Tributes in the local papers reveal a man who was at the heart of the community. As well being a librarian, he had a keen interest in local history. His collection of notes, a photographic survey of the town taken around 1900, and other materials began what is now the the Local Studies Library and Archive for the London Borough of Richmond upon Thames. The search room is called the Albert Barkas Room in his memory.
So why would Albert Barkas have written to the publishers to ask for waste sheets and old copies? Indeed what were waste sheets? An enquiry to the Library Manager of St. Bride’s Library provided the following information:
Waste sheets (also known as “overs”) were surplus copies of a printed job or page. They might be the pages printed while setting up the press for a long run, which the printer would use to work out the exact position of the text on a printed page, or they might be surplus copies to cover loss or damage (“spoils”). A printer producing 300 copies of a book would probably print around 350 sets of pages to allow for the normal losses incurred in collating, trimming, binding etc.
With the exception of fine press books, printed in a very limited edition, it’s fairly safe to assume that a print run for a specific number of copies would always include additional “overs” in the form of unbound pages or “waste” sheets.
I’m at a loss to know why the librarian wanted the waste pages, unless of course they were colour images which might be sold singly, or framed to raise funds. There is also the possibility that, if complete sets of “overs” were available, they might be bound cheaply for sale (with the approval of the original publisher of course). None of these seem very likely if they were going to a public library.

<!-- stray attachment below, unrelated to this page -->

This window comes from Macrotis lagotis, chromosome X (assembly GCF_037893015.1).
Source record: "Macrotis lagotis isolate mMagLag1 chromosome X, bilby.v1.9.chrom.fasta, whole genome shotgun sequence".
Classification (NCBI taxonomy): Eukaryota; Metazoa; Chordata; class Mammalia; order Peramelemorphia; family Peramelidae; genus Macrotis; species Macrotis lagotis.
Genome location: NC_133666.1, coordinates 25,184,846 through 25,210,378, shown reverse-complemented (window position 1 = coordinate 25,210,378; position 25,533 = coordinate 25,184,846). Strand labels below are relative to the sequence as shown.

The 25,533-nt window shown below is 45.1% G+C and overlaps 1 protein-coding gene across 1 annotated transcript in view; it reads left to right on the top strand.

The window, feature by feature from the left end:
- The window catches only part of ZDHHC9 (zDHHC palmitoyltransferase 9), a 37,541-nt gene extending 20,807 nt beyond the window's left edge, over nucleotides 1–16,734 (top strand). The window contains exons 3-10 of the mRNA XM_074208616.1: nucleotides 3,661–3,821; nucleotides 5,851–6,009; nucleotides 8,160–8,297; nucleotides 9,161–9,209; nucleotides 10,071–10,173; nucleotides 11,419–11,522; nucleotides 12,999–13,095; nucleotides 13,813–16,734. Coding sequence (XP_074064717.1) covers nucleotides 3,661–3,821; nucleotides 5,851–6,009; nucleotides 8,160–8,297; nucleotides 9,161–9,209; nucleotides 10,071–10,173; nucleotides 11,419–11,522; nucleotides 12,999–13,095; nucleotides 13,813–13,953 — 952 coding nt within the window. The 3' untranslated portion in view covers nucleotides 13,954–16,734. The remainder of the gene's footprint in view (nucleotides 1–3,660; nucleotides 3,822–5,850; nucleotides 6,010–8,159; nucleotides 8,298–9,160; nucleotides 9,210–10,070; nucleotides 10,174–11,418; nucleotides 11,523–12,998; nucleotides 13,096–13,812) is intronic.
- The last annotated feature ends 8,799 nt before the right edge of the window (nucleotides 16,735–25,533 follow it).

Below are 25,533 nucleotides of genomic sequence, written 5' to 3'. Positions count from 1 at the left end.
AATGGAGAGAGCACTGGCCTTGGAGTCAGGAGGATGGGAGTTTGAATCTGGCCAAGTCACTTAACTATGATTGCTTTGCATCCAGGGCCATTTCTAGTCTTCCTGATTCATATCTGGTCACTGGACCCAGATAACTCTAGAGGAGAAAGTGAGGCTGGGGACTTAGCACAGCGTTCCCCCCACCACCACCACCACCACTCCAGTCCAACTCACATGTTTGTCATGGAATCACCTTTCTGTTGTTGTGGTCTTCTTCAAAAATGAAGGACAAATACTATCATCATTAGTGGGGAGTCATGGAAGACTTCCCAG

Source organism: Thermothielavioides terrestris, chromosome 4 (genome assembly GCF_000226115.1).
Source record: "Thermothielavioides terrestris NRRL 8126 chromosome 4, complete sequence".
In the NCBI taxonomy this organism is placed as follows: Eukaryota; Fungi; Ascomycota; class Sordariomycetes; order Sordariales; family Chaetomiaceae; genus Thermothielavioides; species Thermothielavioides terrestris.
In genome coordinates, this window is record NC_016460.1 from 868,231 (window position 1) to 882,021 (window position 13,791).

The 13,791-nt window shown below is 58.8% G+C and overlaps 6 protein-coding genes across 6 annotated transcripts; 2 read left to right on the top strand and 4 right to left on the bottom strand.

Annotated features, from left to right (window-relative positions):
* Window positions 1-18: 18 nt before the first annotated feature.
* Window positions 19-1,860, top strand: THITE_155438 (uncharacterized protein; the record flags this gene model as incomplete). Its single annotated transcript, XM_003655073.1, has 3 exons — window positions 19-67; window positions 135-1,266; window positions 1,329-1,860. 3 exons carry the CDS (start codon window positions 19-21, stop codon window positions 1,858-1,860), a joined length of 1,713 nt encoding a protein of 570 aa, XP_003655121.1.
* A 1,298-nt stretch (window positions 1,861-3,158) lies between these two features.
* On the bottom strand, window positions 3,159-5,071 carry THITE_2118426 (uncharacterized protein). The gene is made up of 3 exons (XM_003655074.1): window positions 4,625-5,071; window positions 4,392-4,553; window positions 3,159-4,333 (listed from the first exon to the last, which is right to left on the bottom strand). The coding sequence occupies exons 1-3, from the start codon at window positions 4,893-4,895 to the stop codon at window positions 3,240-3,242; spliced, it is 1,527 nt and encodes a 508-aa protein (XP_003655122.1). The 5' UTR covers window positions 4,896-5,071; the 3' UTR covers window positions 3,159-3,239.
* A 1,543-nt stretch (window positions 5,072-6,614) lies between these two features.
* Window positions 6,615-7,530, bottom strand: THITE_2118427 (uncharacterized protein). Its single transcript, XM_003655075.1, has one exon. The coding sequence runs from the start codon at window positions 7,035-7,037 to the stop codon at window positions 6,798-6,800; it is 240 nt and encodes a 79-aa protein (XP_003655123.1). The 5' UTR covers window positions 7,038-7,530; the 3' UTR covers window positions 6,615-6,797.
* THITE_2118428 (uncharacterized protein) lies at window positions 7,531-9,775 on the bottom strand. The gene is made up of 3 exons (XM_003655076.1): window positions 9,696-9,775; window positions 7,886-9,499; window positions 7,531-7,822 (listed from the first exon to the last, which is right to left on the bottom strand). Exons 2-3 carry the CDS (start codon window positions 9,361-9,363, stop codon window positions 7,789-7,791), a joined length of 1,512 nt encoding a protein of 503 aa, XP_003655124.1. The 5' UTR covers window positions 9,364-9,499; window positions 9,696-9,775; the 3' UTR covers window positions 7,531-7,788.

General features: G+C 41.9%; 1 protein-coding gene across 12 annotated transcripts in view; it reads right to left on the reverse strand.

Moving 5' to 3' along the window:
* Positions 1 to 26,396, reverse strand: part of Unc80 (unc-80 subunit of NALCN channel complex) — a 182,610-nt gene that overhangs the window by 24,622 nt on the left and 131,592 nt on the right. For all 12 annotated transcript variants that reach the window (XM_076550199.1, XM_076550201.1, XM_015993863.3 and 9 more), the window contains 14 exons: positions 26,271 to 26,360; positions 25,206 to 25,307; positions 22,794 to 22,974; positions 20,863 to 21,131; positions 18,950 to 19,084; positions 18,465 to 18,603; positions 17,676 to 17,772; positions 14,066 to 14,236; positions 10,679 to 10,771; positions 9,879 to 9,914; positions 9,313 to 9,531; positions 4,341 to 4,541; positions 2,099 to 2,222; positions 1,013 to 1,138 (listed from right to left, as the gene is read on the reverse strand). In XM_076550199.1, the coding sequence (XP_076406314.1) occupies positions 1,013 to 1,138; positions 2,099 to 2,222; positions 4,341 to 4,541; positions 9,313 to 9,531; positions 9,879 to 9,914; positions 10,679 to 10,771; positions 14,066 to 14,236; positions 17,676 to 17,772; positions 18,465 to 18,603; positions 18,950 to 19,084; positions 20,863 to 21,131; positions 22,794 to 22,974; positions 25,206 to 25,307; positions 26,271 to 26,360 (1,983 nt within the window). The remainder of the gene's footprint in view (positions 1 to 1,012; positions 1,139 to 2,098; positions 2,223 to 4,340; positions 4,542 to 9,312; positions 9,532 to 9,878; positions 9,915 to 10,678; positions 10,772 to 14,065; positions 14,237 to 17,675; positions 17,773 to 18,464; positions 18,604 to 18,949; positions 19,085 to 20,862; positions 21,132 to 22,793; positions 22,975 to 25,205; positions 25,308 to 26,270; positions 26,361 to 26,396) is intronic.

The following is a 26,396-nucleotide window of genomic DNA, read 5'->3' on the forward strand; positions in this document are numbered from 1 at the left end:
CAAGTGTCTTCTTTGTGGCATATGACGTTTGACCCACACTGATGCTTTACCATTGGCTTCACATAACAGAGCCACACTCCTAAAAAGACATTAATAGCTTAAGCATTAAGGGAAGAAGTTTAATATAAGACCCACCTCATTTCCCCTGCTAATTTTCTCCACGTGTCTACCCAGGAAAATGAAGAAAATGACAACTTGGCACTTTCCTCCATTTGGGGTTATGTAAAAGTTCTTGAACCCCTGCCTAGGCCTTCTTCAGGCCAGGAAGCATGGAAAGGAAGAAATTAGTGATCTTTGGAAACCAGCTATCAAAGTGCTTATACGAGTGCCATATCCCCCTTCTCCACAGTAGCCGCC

What kind of people were they?
Despite knowing the basic facts of their lives it is difficult to imagine what kind of people they were. Sources such as newspaper cuttings, letters and such offer an insight into them and in the case of Edwin Chancellor his books and reading might allow us to infer something about his interests and personality.
An article in the Surrey Magazine from June 1903, entitled Notable Surrey Mayors, provides a picture of Albert Chancellor, the man. It gives the impression of a lively, kind man with many interests and who cared deeply about Richmond. One of his legacies was that he was instrumental in ensuring that the view from Richmond Hill was preserved. This was initially achieved in 1896 when the Corporation of Richmond leased Petersham Meadow from the trustees of the Earl of Dysart. The Richmond, Petersham and Ham Open Spaces Act 1902 set down in law the preservation of the view and Petersham Meadows and Common and as a result they became public recreation grounds and open spaces.